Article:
In Surigao del Sur's neighboring province of Agusan del Sur, the Plaza political clan continues to hold on to its tight grip on local politics there despite internal disagreements and bickering among two of its leading personalities.  The Plazas have lorded it over Agusan del Sur for almost half a century and it remains to be seen whether the current rift between one faction led by the incumbent governor, Adolph Edward Plaza (who is allied with his two sisters, Ma. Valentina and Evelyn Plaza Mellana, all running for congressional seats in the province's first and second districts) and another headed by Rodolfo "Ompong" Plaza, a former three term congressman from the second district who is backed up by Ceferino Paredes Jr, also a former congressman and longtime rival of the Plazas. will bode well or ill for that clan and the province in the near future.

In Lianga itself, the reality of political dynasties is so much part and parcel of the political landscape that it is considered not worth any serious discussion.  Here, well established political clans and families all jockey for power at every opportunity and it is always presumed that the sons, daughters, grandchildren and close relatives of politicians in power will eventually take a potshot at public office as a matter of course.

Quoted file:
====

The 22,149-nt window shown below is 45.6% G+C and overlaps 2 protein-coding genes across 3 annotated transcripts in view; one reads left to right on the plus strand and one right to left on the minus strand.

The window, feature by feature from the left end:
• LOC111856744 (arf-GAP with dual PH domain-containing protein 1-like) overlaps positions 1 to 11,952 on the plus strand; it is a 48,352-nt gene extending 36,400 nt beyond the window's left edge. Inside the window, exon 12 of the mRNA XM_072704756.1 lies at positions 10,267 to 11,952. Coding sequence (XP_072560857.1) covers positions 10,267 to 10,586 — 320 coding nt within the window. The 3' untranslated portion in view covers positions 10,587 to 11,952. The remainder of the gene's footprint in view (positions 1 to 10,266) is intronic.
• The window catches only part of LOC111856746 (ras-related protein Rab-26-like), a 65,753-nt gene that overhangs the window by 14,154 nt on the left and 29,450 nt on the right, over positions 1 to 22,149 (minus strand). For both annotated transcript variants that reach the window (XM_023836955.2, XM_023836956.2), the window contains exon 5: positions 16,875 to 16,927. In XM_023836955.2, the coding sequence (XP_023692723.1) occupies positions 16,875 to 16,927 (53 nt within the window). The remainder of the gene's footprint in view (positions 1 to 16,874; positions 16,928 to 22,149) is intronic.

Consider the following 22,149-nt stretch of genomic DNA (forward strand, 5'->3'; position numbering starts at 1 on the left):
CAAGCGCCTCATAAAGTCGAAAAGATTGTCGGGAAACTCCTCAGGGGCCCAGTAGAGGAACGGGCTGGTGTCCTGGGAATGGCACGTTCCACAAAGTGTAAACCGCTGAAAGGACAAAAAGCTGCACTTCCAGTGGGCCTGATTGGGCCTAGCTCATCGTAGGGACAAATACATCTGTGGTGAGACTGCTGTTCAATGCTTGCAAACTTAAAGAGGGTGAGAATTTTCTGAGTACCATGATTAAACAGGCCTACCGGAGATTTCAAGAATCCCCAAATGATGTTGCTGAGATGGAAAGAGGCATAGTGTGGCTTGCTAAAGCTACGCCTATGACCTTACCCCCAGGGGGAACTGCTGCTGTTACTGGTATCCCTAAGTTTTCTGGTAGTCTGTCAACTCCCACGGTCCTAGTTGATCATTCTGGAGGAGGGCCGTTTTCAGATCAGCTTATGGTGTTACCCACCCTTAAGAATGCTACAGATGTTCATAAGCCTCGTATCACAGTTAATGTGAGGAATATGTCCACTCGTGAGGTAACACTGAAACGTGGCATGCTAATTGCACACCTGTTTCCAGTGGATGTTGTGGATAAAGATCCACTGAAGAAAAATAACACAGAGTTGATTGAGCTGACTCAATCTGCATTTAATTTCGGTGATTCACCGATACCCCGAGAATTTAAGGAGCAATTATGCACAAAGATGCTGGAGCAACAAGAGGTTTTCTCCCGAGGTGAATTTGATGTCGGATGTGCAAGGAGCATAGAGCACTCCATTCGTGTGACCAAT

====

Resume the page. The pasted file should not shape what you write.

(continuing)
Thus municipal officials here in the past, for example, were not adverse to having at least one of their children (if such offspring are politically inclined) also dabble in politics. Typically, a serving municipal mayor will usually pull strings to have a son or daughter elected barangay captain of the poblacion or as member of the municipal council.  This places the offspring in the ideal position to help cement the political position of the family for the future as well as prepare for the eventuality of the new generation replacing the old-timers when the time comes.

To my eternal disgust, I am forced to agree with both Jejomar Binary and Joseph Estrada that in a democracy where there are truly free elections participated in by a well informed and well motivated citizenry, the question of political dynasties should not be an issue.  It would not be an issue because under such an ideal scenario the fact that a candidate for public office is a close relative or immediate family relation of an incumbent elective official would not matter in any way.  The electorate would always choose the best qualified and best suited candidate, irregardless of who he is, when it is the time to cast the ballots.

But the Philippines is not yet a democracy with a well informed, active and well motivated citizenry. It is, like all emerging and developing democracies, a political system still in in its infancy and in the process of development and evolution. Thus its periodic electoral contests remain constantly plagued by massive vote buying, voter intimidation and outright cheating.